1. It doesn’t have to be free at all. But many people feel like they have been ripped off for many years and they are taking something back. But i think everyone would want to put down some money for something like Netflix and have everything available. Just having the chance to watch a whole season of a tv series in a weekend. Stuff like that and without piracy warnings and trailers in front that you can’t skip. You only get bugged by that when you buy your film. And if you download you can get any file size (quality), and even file types (mp4) that work on your phone. It is not possible to get it from them and pay for it. But it is possible to get what i want for free as torrent. It is like they first want torrents to completely go away (with lawsuits) before they want to make their download business. But torrents ect only exist because there is no alternative. They have to come first. Netflix is a good start but it’s not in Europe for example. Where it’s already hard to get some US tv series. Guess what choice is left for them? And i do think there is plenty money there. 6 billion people on the planet, if they all have the opportunity to pay maybe as less as 0,5 usd per episode you are swimming in cash.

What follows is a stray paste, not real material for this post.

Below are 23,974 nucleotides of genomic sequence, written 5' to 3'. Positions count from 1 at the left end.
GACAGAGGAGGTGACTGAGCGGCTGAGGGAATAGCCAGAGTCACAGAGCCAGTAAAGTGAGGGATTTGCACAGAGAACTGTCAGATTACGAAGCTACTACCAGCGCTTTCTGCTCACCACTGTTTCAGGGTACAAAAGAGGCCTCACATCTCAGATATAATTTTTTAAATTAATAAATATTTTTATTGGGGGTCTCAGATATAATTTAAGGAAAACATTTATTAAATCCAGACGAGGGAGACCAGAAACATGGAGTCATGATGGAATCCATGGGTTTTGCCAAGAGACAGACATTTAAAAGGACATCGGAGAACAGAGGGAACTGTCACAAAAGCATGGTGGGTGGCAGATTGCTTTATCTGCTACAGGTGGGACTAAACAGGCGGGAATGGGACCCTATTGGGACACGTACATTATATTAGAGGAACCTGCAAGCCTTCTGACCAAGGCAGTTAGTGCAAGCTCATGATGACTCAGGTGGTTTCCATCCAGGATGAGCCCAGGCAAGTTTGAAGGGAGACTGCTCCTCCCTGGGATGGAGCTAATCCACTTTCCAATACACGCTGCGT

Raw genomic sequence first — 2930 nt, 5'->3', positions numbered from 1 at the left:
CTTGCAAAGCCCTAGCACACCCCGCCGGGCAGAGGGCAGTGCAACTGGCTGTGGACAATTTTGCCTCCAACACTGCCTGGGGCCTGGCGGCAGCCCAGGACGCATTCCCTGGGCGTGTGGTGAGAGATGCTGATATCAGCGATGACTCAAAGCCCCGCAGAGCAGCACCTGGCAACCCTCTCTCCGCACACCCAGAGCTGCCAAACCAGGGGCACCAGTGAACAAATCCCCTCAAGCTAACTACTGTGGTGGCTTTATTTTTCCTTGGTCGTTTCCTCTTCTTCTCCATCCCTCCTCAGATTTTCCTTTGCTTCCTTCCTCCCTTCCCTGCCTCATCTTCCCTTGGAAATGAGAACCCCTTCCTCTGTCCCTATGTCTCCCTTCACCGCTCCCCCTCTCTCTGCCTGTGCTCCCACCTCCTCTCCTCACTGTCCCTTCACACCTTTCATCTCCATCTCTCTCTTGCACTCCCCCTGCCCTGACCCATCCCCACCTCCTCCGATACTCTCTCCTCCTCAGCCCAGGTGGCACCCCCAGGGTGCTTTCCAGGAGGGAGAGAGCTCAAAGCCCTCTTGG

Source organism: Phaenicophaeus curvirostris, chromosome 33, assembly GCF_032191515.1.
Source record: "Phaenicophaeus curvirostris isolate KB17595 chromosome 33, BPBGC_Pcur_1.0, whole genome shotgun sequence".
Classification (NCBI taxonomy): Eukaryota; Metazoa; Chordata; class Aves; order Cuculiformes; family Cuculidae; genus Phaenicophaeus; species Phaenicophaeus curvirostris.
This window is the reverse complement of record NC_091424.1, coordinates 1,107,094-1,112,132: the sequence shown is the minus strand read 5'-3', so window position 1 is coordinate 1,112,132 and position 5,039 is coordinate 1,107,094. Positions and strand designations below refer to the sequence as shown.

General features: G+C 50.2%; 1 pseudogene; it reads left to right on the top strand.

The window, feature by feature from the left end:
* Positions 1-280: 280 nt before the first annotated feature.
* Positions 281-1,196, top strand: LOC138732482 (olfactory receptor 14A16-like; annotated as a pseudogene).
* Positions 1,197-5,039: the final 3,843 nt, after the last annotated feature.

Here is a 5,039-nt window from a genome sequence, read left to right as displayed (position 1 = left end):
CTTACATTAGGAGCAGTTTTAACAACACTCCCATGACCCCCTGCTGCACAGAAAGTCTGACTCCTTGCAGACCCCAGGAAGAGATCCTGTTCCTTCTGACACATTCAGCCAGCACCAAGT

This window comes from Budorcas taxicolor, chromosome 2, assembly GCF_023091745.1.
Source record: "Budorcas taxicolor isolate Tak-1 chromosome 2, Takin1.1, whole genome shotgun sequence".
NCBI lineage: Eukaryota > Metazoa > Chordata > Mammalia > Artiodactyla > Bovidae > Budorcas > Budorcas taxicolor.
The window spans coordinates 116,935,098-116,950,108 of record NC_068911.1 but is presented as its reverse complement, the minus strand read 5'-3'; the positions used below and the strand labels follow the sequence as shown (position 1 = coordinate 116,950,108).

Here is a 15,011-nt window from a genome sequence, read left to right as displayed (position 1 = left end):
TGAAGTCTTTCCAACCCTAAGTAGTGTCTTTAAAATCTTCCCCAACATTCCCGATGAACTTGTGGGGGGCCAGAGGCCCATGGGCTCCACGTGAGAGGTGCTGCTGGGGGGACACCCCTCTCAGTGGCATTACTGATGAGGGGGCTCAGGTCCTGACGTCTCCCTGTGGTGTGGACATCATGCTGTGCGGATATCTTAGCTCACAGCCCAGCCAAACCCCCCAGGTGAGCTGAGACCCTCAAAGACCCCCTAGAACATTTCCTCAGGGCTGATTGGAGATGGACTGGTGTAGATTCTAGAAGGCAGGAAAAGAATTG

10. It was never lost in the first place. p2p sharing is just as alive as ever and will not be totally vanquished.

    http://fishercapitalmanagementstrategies.com/

  11. Too bad I didn’t read this sooner to post this right at the beginning, but P2P does not equal piracy! There are plenty of legitimate uses for P2P. Sure, you could possibly say that a majority of it is piracy, but not all of it. To say so is to denigrate a perfectly useful technology.